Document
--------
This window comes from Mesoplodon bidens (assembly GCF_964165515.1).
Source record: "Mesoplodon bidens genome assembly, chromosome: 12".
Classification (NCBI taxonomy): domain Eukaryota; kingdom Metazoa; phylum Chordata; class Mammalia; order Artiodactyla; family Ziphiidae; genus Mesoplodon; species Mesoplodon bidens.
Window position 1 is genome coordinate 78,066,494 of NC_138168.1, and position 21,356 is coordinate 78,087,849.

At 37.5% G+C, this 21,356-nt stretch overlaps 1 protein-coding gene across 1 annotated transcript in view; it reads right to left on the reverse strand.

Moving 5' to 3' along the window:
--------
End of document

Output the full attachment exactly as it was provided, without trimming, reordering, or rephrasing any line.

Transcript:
This window comes from Mesoplodon bidens (assembly GCF_964165515.1).
Source record: "Mesoplodon bidens genome assembly, chromosome: 12".
Classification (NCBI taxonomy): domain Eukaryota; kingdom Metazoa; phylum Chordata; class Mammalia; order Artiodactyla; family Ziphiidae; genus Mesoplodon; species Mesoplodon bidens.
Window position 1 is genome coordinate 78,066,494 of NC_138168.1, and position 21,356 is coordinate 78,087,849.

At 37.5% G+C, this 21,356-nt stretch overlaps 1 protein-coding gene across 1 annotated transcript in view; it reads right to left on the reverse strand.

Moving 5' to 3' along the window: